Psychological Health Survey; New Research Identifies a Roadmap to Improved Well-Being and Community

The Northern Star (Lismore, Australia), November 8, 2016 | Go to article overview

Psychological Health Survey; New Research Identifies a Roadmap to Improved Well-Being and Community


THE RESULTS of a survey measuring the well-being and life satisfaction of 1,000 Australian adults were released on Sunday to mark the beginning of Psychology Week, an annual initiative of the Australian Psychological Society (APS), running from November 6-12 this year.

The survey measured well-being based on an evidence based system called PERMA which takes into account positive emotions, engagement, positive relationships, having a sense of meaning and direction in life and accomplishment.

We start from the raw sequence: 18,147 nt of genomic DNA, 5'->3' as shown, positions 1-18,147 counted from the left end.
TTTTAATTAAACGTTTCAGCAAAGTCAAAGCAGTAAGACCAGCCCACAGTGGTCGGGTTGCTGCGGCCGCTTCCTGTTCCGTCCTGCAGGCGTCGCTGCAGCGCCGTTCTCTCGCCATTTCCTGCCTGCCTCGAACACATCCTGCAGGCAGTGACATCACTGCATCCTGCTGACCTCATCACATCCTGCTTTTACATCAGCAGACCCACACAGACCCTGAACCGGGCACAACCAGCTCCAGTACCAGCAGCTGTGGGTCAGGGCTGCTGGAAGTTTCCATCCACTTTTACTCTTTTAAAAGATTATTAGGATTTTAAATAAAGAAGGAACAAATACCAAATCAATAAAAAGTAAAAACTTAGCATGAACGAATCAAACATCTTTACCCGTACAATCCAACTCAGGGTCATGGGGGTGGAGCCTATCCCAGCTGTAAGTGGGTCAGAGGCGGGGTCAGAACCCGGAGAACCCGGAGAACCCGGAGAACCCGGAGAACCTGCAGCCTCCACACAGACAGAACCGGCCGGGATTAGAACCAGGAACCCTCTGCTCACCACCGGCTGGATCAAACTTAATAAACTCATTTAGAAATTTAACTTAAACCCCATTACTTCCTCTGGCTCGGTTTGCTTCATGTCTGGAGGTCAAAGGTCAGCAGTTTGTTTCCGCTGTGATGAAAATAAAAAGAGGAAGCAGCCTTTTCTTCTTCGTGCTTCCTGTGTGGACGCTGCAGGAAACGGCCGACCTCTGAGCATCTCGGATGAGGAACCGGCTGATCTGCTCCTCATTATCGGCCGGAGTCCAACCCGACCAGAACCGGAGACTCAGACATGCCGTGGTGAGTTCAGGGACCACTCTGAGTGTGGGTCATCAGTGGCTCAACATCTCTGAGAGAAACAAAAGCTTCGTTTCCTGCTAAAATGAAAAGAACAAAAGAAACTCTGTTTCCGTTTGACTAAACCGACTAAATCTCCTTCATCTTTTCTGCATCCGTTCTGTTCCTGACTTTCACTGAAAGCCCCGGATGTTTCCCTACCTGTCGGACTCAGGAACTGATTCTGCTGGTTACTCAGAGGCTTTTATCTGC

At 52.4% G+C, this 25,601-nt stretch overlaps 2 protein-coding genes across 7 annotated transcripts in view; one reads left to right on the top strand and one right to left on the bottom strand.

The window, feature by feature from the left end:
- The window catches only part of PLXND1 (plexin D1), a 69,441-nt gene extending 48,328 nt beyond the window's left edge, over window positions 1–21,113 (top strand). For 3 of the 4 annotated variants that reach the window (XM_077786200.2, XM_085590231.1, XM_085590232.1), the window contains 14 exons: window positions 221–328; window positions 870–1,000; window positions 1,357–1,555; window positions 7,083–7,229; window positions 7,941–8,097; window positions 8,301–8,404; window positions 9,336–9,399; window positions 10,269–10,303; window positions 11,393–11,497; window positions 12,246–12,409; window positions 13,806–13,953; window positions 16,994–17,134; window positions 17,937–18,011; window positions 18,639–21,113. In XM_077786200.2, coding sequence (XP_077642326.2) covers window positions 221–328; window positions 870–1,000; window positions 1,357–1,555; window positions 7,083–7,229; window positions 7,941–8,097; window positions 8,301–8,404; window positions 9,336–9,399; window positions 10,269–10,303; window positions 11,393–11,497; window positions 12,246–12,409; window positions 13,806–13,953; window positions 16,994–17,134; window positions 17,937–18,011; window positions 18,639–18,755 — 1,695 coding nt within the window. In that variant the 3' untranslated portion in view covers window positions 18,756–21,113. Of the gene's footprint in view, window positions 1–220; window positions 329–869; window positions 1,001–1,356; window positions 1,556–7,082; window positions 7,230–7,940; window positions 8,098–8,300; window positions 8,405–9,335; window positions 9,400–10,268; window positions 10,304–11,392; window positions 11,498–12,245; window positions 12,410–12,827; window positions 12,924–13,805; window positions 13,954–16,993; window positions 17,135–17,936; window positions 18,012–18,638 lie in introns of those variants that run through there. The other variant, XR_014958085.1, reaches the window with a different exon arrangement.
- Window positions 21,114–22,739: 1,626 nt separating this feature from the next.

Overall roughly one in four of those surveyed reported being highly satisfied with their lives and future outlook while one in five reported being unsatisfied with both.

A clear pattern of attitudes, activities and behaviours emerged from the data, suggesting that key influencers of well-being include: connection with loved ones, family, friends, work colleagues and the broader community; an active lifestyle; mindfulness activities and adequate sleep; a good attitude to life; and a keen interest in hobbies and learning about the broader world.

The survey, called Compass for Life, found that adults reporting a high usage of social media, also reported significantly higher levels of loneliness and negative emotions. Of the sample taken 63% of women were frequent users of social media in contrast to 47% of men.

Although over half the Australian sample said that acquiring valuable things was a sign of success or made them happy, the results showed that household income was unrelated to well-being. …

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